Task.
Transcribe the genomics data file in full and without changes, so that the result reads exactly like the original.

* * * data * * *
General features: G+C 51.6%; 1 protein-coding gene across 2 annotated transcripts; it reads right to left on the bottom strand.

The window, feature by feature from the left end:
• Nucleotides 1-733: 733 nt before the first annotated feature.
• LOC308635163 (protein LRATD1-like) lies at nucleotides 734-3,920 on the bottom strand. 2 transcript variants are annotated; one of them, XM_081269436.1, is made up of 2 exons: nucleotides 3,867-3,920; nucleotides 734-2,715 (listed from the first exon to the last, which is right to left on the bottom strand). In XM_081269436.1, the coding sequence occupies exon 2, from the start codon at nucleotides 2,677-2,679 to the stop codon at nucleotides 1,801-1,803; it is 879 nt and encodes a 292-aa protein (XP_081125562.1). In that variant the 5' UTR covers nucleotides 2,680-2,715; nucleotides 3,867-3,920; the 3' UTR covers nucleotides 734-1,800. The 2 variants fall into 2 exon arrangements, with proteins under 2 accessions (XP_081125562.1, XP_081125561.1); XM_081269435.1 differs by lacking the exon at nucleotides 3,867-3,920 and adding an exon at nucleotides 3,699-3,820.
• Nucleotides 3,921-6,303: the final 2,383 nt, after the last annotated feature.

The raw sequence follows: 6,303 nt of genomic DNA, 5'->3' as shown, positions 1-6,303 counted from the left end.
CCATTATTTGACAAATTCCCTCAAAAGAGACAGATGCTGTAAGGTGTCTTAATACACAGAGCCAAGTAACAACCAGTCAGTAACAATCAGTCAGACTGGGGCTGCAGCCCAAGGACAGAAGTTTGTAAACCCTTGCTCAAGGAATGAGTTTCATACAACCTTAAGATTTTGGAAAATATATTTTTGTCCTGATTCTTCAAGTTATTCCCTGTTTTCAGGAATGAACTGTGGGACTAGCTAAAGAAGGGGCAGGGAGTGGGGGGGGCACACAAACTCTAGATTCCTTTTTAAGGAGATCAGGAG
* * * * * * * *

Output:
General features: G+C 51.6%; 1 protein-coding gene across 2 annotated transcripts; it reads right to left on the bottom strand.

The window, feature by feature from the left end:
• Nucleotides 1-733: 733 nt before the first annotated feature.
• LOC308635163 (protein LRATD1-like) lies at nucleotides 734-3,920 on the bottom strand. 2 transcript variants are annotated; one of them, XM_081269436.1, is made up of 2 exons: nucleotides 3,867-3,920; nucleotides 734-2,715 (listed from the first exon to the last, which is right to left on the bottom strand). In XM_081269436.1, the coding sequence occupies exon 2, from the start codon at nucleotides 2,677-2,679 to the stop codon at nucleotides 1,801-1,803; it is 879 nt and encodes a 292-aa protein (XP_081125562.1). In that variant the 5' UTR covers nucleotides 2,680-2,715; nucleotides 3,867-3,920; the 3' UTR covers nucleotides 734-1,800. The 2 variants fall into 2 exon arrangements, with proteins under 2 accessions (XP_081125562.1, XP_081125561.1); XM_081269435.1 differs by lacking the exon at nucleotides 3,867-3,920 and adding an exon at nucleotides 3,699-3,820.
• Nucleotides 3,921-6,303: the final 2,383 nt, after the last annotated feature.

The raw sequence follows: 6,303 nt of genomic DNA, 5'->3' as shown, positions 1-6,303 counted from the left end.
CCATTATTTGACAAATTCCCTCAAAAGAGACAGATGCTGTAAGGTGTCTTAATACACAGAGCCAAGTAACAACCAGTCAGTAACAATCAGTCAGACTGGGGCTGCAGCCCAAGGACAGAAGTTTGTAAACCCTTGCTCAAGGAATGAGTTTCATACAACCTTAAGATTTTGGAAAATATATTTTTGTCCTGATTCTTCAAGTTATTCCCTGTTTTCAGGAATGAACTGTGGGACTAGCTAAAGAAGGGGCAGGGAGTGGGGGGGGCACACAAACTCTAGATTCCTTTTTAAGGAGATCAGGAG